Wednesday, July 13, 2016

Buffalo National River

We lived in SW Missouri for over 20 years before we retired and hit the road. The area of SW Missouri and NW Arkansas has some of the best paddling rivers in the world. Kim and I have spent very little time enjoying this amazing resource. Shame on us!

My son in law, Brian sent me a message a week ago and told me about a trip he was planning to do on the Buffalo National River. The Buffalo is an area managed by the National Park Service. They have done an amazing job protecting the river and keeping it in its natural state. The river is 110+ miles of beautiful Ozarks country. It is an amazing resource.

The trip that Brian was doing was with the Springfield Parks and Recreation Outdoors Activities Group. When Brian invited me and my sons to go along, we all hesitated but then agreed to go. This would be a 3 day, 2 nights camping along the river trip. As the time to leave got close, I got very excited. Kim decided this would be a guys trip, so Brian and my sons Scott and Mark were going. Sadly, my son Michael decided not to go.

We met in Ozark at 8:30 AM on Friday, July 8. Here is a shot of our crew:

Scott, Me, Brian and Mark
We were being led by two employees of Springfield Parks, Justin and Elizabeth. They were great. One reason I decided to go on this trip was to learn from them and use that knowledge to plan future trips. We also had 4 others that signed up for the trip, Paul, Larry, Serena and Clarissa. We had no drama on the trip and the group quickly became one cohesive unit.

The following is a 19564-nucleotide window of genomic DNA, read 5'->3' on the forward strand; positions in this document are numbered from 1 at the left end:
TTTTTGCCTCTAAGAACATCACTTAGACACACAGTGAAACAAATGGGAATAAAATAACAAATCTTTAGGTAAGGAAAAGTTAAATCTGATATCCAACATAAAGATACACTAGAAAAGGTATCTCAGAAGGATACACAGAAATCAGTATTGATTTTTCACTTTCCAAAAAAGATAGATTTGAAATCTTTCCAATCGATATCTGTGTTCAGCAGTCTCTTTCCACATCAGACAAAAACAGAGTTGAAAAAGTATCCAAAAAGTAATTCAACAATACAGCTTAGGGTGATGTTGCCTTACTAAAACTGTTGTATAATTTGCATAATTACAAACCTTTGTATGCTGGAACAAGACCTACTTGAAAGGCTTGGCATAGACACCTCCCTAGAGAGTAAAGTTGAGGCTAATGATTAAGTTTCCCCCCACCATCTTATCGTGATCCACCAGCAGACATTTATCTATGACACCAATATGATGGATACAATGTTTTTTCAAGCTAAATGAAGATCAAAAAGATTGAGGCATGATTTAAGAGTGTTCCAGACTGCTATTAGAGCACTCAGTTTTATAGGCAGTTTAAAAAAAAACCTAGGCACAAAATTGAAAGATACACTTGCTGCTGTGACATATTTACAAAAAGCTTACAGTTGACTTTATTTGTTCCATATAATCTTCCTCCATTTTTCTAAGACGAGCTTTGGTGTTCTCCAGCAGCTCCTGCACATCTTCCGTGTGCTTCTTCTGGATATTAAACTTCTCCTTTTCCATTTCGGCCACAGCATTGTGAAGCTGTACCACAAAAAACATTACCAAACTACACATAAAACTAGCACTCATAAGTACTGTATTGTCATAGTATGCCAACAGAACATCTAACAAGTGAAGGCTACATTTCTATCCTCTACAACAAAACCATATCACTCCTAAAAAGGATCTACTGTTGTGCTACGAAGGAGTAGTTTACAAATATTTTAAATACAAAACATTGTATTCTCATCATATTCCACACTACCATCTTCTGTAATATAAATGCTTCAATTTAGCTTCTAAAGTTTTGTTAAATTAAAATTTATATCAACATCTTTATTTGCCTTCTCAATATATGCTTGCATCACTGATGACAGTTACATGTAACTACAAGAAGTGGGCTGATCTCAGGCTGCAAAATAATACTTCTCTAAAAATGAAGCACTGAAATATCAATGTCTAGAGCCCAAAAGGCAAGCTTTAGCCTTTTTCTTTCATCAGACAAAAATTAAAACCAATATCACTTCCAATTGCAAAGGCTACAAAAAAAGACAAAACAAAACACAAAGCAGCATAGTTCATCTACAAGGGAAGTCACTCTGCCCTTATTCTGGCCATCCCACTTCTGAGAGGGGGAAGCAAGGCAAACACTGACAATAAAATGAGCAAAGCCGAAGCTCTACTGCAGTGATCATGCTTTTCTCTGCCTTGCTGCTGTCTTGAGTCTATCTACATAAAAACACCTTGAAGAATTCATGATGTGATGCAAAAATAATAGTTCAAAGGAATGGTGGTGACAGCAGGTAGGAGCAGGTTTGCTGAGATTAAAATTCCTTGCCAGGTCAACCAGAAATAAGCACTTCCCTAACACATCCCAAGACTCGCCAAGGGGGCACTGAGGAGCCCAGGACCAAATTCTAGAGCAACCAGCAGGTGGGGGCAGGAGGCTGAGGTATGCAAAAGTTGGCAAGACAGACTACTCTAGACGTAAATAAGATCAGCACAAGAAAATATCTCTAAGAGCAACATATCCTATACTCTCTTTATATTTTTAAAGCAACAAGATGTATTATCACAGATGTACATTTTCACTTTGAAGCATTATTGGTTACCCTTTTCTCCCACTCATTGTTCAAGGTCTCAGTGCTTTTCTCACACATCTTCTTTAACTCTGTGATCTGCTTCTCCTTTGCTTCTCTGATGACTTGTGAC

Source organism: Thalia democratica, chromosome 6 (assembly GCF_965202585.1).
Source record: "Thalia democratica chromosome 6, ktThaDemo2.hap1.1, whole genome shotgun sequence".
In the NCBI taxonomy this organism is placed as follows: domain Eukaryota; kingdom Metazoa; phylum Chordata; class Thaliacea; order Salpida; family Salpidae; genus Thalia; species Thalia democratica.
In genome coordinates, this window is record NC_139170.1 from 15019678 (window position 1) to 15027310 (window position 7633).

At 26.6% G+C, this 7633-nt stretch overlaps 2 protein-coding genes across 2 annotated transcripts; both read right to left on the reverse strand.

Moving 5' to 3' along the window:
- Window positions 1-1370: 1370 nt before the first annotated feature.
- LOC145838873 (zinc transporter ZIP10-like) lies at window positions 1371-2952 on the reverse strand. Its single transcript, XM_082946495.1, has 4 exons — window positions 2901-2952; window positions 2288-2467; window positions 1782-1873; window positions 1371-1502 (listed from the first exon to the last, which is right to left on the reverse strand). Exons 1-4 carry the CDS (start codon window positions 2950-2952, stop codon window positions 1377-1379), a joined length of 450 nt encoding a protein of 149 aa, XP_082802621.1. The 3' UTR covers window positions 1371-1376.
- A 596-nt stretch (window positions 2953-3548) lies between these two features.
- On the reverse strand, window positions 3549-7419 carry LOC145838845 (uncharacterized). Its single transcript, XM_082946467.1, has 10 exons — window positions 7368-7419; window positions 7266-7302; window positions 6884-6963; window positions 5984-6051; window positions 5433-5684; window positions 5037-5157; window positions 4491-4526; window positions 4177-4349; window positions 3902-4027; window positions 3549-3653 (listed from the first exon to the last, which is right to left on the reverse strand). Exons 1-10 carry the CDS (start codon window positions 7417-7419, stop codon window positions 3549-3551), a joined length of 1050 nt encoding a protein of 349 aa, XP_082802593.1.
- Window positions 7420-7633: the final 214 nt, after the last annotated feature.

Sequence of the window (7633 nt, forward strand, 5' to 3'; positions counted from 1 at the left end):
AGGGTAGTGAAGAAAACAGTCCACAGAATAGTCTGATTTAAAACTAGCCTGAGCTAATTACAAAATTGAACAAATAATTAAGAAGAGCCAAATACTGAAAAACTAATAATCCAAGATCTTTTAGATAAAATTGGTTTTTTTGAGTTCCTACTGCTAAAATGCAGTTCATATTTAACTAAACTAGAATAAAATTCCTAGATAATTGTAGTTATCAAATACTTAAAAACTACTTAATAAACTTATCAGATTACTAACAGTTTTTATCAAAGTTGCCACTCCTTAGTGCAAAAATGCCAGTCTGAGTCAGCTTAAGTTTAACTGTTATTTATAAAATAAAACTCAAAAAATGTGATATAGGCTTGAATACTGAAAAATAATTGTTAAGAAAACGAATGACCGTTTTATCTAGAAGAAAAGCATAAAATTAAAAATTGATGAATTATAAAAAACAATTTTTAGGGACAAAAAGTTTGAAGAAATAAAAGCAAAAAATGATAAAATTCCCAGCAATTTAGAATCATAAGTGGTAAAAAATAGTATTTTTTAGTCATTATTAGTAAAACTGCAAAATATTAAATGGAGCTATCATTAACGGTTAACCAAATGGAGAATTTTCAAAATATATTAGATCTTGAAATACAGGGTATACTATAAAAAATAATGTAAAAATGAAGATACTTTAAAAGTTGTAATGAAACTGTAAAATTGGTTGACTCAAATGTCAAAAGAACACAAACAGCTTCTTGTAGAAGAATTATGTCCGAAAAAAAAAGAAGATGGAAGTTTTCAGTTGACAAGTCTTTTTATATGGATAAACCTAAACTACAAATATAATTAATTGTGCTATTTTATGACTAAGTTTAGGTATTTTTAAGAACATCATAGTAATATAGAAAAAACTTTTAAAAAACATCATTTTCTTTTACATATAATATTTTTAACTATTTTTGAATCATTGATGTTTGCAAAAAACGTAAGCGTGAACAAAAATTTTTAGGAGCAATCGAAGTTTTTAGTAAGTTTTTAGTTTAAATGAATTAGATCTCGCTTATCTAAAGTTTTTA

We put in at Rush Landing, which is the beginning of the 24.4 mile section called the Lower Buffalo Wilderness. It was truly wild. We did not see another person on the entire trip. The solitude was awesome!

Rush Landing
I was using my Sea Eagle 420X for this trip. Using an inflatable for this trip could be an issue and I would have preferred to have a solid boat, but I had no issues.

We left and paddled along the glassy water. There were a few small rapids, but most of the trip was just floating along and enjoying the scenery. There were deer along the shore and many different birds including Bald Eagles, Hawks, Blue Herons, Green Herons and Belted Kingfishers.

Clarissa and Elizabeth in the Green Canoe

Mark and Larry in the silver canoe
Justin, AKA Marty in the light green kayak
We only planned to go about 5 miles the first day. After about 4 miles we hit a major thunderstorm. We had fairly intense lightning, so we stopped and took to the cover of the trees. 

A short time after getting going again we found a place to camp for the first night. There are many gravel bars along the river to set up camp. There are no improved campgrounds, so being ready to filter water and be totally self sufficient are required. My battery for my CPAP did great and was only 50% drained after two full nights.

Brian setting up his hammock
Brian, Scott and Mark slept in hammocks. They had rain flys, which would come in handy on that first night. I slept in my tent which handles rain without an issue.

Mine is the far tent

We all hung out together and cooked our dinners. The food was provided as part of the trip and was different than I would normally eat on a trip like this, but it was very good. We were assigned a cooking partner. I cooked with Brian. Scott cooked with Larry and Mark was lucky to get Serena. After dinner we played a very enlightening game of Cards Against Humanity. That is all I will say about that. We finished the evening with a nice sunset.